Capital City Renewables (CCR) recently installed a 100m (330-foot) tilt-up meteorological tower in Colorado. This is the second 100-m met tower of its kind in North America – one that can be climbed and easily moved after tilting it down. The lightweight aluminum lattice tower was assembled on the ground, complete with anemometers and wind vanes, a safety wire for climbing, and Federal Aviation Administration safety lights before being erected and mounted on a steel base plate.
“Most hub-height met towers installed for the wind industry are actually steel communication towers that have been slightly adapted,” explains Kiril Lozanov, CEO of CCR. “Moving these heavy towers is costly and difficult, especially when the tower is mounted on cement. The met tower we installed is special because it is designed to meet the unique needs of the wind industry and provides everything needed at a much lower cost.”
Communication towers do reach the elevations now sought by the wind industry, and they are not typically designed to be lowered and moved easily. Meteorological towers designed for the wind industry are tubular designs which can be easily moved, but cannot be climbed to repair or replace instruments and have not exceed 80m. The new tower installed by CCR combines the most useful characteristics of lattice communication towers and tubular towers, creating a climbable tower that is easily moved to new projects, and puts instruments at the hub heights of the latest turbines (100 meters).
CCR’s recent installation includes a steel base plate, and lightweight aluminum lattice segments that allows disassembly. A 100-m tower can be shortened by removing a segment, thus transforming it into a shorter tower if needed. The tower can be moved inexpensively and erected on a new site using a small and big gin pole or stored for future use.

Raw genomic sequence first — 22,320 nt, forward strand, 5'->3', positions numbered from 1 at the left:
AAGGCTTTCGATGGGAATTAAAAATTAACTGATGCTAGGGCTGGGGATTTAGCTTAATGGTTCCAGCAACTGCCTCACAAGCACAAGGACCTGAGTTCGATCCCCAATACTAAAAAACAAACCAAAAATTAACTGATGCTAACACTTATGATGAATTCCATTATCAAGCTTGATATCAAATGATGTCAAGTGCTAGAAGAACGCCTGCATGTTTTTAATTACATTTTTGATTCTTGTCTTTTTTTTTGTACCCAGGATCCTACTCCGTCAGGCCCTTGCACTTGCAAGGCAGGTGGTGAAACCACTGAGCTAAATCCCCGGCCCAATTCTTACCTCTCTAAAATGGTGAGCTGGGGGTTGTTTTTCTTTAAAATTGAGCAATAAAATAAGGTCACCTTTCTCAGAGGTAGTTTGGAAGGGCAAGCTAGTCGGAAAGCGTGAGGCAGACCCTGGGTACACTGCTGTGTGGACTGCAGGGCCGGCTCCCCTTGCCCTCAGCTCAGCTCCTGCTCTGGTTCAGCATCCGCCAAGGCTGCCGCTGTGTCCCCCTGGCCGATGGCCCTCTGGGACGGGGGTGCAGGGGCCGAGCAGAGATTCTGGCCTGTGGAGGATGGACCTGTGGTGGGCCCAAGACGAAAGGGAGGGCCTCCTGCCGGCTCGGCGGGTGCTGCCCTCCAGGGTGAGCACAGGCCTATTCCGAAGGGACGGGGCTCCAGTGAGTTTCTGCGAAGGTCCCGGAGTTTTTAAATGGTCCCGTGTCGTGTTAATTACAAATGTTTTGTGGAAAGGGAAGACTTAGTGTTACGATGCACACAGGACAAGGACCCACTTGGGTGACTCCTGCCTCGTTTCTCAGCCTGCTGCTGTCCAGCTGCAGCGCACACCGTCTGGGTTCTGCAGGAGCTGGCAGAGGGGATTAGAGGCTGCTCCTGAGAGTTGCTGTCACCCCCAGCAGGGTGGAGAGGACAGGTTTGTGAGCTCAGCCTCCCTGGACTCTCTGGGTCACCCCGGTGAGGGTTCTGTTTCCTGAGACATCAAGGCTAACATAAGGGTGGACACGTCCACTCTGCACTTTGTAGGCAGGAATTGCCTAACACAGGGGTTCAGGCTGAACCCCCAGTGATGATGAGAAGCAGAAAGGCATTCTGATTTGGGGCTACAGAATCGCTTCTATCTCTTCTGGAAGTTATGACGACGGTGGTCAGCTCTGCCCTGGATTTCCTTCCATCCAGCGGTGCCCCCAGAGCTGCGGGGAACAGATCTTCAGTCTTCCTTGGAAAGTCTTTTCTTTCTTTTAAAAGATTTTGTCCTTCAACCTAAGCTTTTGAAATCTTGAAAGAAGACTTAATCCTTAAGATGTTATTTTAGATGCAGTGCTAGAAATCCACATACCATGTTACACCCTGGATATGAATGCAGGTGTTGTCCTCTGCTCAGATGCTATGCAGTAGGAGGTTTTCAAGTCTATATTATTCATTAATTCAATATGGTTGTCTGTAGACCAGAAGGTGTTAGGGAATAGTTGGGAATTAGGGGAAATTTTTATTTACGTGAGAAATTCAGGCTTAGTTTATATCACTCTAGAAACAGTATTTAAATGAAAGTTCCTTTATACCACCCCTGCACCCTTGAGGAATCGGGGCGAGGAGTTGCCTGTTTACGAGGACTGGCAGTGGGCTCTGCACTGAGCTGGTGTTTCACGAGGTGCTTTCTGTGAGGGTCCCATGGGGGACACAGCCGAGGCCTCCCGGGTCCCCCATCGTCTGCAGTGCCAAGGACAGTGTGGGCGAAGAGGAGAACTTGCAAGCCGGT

The new met tower meets and exceeds Federal Aviation Administration guidelines for aircraft visibility. It is properly painted and has FAA lights. Guy wires include marking balls, and the solar system with batteries contains a three-week backup supply capacity to power safety lights and a data logger.
Although this tower is the second 100-m unit of its kind, it may soon become an industry trend. “Climbable lattice towers will likely become more common due to the simple fact that it requires fewer resources to service the accompanying sensors,” says Amy Sue Karshbaum, a crew leader for CCR. “As a result, it will be less expensive to achieve a higher standard of data quality for the client.”